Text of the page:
Mobile-payments solution firm LoopPay, whose technology allows users to pay via smart phones at most merchants’ existing point-of-sale systems, has an important new backer: Visa. The company announced today it has received an investment from the network.
Terms of the investment were not announced. In a statement, LoopPay said the Visa investment is part of a larger strategic funding round announced earlier this month that includes Synchrony Financial (formerly GE Capital Retail Finance) and other strategic partners not yet named.
LoopPay CEO Will Graylin spoke with MPD CEO Karen Webster about Visa’s strategic investment in his firm and what it means for the payment industry.
KW: Let’s start by talking about the implications of this investment for Visa. First off, they’ve been pretty quiet – they haven’t made a lot of investments since the new CEO Charlie Scharf came in to the organization. So, why Loop, and why this was one of their first significant investments in mobile commerce in the last year or so?
WG: I think the primary reason for making the investment in Loop is really the differentiated solution itself. I think Visa has always been committed to innovation in the payments space. It’s really a matter of looking for the right solution that can scale. And from talking to folks at Visa, they are very committed to delivering solutions that can work worldwide.
There are a couple of specific things that I can point to.
First, from a consumer experience standpoint, being able to have a new payment solution – a mobile payment solution – work at the vast majority of merchants is critical. Without that, it’s very hard to change consumer behavior. I think that particular breakthrough with Loop is a major one.
The second is the ability to have this solution embedded very cost effectively into many different devices. We can embed our solution into a handset for less than one dollar – that’s scalable. And they’re looking for scale, and to scale worldwide.
The last point, and certainly not the least, is the ability to have a more secure transaction, and delivering higher levels of security. Beyond static cards, and provisioning those onto users mobile devices, but being able to deliver dynamic cards, and tokenization, hardware security, with cryptograms that can be verified on every transaction. Effectively, EMV-like security, where we show we can deliver this kind of security over the existing infrastructure of point of sale. That’s real value that we can deliver to the entire ecosystem.
KW: Visa is obviously very committed to tokenization and they want to play a major role in defining that standard. How does your technology sync up with their vision of tokenization?
WG: Visa is certainly very committed to tokenization as another form of securing the cardholder information. They’ve already done that and are doing that with EMV security and hardware like tokens that are generated by the chip. And now they’re looking at cloud-based tokenization with tokens that are generated by the vault and are delivered by a variety of mechanisms.
We’re certainly working closely with Visa and looking at their tokenization specification. But the most important thing is we don’t see ourselves as just a particular methodology, but instead working closely with Visa to come up with the right overall security solution. Not just for card present, physical payments, but also card not present mobile payments. That’s something we are very keen to deliver to the market overall, and we’re working closely with Visa to achieve those goals.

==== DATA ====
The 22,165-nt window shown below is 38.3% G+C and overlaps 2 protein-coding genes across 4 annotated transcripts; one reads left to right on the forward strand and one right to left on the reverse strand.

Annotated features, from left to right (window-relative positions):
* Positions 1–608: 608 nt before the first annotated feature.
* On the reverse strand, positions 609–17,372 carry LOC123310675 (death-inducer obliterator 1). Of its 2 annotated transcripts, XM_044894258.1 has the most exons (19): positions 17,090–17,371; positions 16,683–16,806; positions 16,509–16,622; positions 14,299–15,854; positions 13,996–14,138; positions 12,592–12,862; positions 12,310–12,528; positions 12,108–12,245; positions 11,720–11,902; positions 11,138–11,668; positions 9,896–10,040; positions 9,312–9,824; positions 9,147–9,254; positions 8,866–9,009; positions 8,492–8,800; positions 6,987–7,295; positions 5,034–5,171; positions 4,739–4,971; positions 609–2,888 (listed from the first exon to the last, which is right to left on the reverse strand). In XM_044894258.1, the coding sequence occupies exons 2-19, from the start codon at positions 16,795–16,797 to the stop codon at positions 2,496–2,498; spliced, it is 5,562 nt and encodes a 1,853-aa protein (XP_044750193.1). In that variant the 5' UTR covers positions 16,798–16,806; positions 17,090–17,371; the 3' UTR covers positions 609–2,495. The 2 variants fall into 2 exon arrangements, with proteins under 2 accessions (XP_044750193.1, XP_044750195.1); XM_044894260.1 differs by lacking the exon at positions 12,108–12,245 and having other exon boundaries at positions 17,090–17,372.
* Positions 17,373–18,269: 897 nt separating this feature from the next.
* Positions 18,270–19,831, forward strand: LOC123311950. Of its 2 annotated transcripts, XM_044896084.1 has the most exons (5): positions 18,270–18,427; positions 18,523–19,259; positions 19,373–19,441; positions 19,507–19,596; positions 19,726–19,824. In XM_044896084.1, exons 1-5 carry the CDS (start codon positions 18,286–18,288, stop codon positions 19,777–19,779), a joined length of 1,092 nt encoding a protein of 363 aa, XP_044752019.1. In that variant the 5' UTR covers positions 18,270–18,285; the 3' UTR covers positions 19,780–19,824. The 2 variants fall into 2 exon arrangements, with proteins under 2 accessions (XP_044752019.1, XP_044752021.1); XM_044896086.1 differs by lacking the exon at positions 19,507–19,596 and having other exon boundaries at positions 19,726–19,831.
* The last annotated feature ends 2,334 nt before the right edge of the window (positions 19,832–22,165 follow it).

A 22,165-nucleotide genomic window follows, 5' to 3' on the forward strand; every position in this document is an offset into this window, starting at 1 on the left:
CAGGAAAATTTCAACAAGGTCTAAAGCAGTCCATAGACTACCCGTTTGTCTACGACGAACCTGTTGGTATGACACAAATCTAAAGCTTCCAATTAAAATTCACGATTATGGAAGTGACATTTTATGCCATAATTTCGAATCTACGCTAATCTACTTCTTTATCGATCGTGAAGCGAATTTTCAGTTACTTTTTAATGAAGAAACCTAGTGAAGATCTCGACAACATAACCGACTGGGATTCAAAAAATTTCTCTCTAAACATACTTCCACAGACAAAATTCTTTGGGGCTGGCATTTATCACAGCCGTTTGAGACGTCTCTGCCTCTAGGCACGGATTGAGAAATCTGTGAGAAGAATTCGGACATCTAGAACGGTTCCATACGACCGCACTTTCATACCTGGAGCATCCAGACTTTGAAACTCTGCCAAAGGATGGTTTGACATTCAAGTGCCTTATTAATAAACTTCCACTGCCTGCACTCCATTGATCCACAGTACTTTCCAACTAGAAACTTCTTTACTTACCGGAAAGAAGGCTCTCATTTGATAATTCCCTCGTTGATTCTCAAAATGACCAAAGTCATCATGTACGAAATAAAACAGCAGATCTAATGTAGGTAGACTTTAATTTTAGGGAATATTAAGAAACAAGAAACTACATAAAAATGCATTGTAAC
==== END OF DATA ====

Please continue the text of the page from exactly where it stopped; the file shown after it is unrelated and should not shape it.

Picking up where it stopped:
KW: So, I’m a consumer and I have my smartphone. And, let’s say that my smartphone is NFC-enabled, and I’m at one of those few locations today that actually takes NFC. I tap and use my phone. But, I also happen to have my Loop enabled charge case, and as I’m walking down Charles Street in Boston, I encounter a number of merchants that have the traditional mag-stripe terminals. How does the phone know what to do?
WG: It’s not really up to the phone, it’s up to the consumer. The NFC technology and our Magnetic Secure Transmission (MST) technology can be perfectly compatible in an application or on the same device. Loop can peacefully co-exist with other payment types, whether it’s NFC or barcodes. It’s really the consumer themselves choosing which payment tender type and what payment method that they want to present to the merchant.
What I think makes MST interesting, is that the consumer can choose to use the LoopPay MST solution at just about every merchant today. Over 90 percent already can accept the mag stripe card. Because they can accept that, they should be able to accept MST.
We believe the mag stripe is an older technology that should be replaced. It’s static, it exists only on a piece of plastic, and we think that by securely storing content in the chip and transmitting them makes a lot more sense. And that’s the wave of the future for mobile payments.
KW: I would presume that at least part of Visa’s interest is stimulated by the interest of its issuers, who are obviously excited about the possibility that Loop provides them for their customers. Without disclosing names of course, give us a sense of what you’re hearing from the issuers as they’re being exposed to the Loop solution.
WG: The issuers have been actually very positive with the Loop solution – once they fully understood. And we’re certainly very open about how our security mechanisms work, and how we are not allowing people to skim cards into their own container and their own devices. We take a lot of different security measures to bind the device to a valid account and then to further validate for each card that they’re loading by themselves that it matches the account. Otherwise we reject the load.
For us, we are a container and a conduit and really a mobile payment platform solution to support the ecosystem. And I think card issuers see that. And it’s a practical solution that works, and works today.